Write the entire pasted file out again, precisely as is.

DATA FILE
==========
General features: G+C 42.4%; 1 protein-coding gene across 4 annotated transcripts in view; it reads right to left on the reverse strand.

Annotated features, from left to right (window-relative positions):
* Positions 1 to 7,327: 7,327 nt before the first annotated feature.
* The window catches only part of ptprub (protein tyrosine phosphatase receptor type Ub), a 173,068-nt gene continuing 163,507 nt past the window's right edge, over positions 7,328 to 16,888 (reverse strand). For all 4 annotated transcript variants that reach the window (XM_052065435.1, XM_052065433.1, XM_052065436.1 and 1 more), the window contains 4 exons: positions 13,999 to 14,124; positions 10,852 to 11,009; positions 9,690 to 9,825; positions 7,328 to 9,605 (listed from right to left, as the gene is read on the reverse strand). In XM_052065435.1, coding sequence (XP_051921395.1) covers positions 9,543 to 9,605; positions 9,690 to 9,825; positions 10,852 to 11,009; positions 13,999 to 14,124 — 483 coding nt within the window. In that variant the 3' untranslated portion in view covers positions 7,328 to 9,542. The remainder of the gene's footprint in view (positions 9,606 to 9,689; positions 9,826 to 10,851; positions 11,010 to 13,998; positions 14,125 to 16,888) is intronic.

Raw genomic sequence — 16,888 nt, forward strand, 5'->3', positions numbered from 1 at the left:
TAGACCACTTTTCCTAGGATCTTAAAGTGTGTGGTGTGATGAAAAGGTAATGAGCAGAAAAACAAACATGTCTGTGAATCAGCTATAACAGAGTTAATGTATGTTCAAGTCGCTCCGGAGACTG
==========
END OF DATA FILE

General features: G+C 42.4%; 1 protein-coding gene across 4 annotated transcripts in view; it reads right to left on the reverse strand.

Annotated features, from left to right (window-relative positions):
* Positions 1 to 7,327: 7,327 nt before the first annotated feature.
* The window catches only part of ptprub (protein tyrosine phosphatase receptor type Ub), a 173,068-nt gene continuing 163,507 nt past the window's right edge, over positions 7,328 to 16,888 (reverse strand). For all 4 annotated transcript variants that reach the window (XM_052065435.1, XM_052065433.1, XM_052065436.1 and 1 more), the window contains 4 exons: positions 13,999 to 14,124; positions 10,852 to 11,009; positions 9,690 to 9,825; positions 7,328 to 9,605 (listed from right to left, as the gene is read on the reverse strand). In XM_052065435.1, coding sequence (XP_051921395.1) covers positions 9,543 to 9,605; positions 9,690 to 9,825; positions 10,852 to 11,009; positions 13,999 to 14,124 — 483 coding nt within the window. In that variant the 3' untranslated portion in view covers positions 7,328 to 9,542. The remainder of the gene's footprint in view (positions 9,606 to 9,689; positions 9,826 to 10,851; positions 11,010 to 13,998; positions 14,125 to 16,888) is intronic.

Raw genomic sequence — 16,888 nt, forward strand, 5'->3', positions numbered from 1 at the left:
TAGACCACTTTTCCTAGGATCTTAAAGTGTGTGGTGTGATGAAAAGGTAATGAGCAGAAAAACAAACATGTCTGTGAATCAGCTATAACAGAGTTAATGTATGTTCAAGTCGCTCCGGAGACTG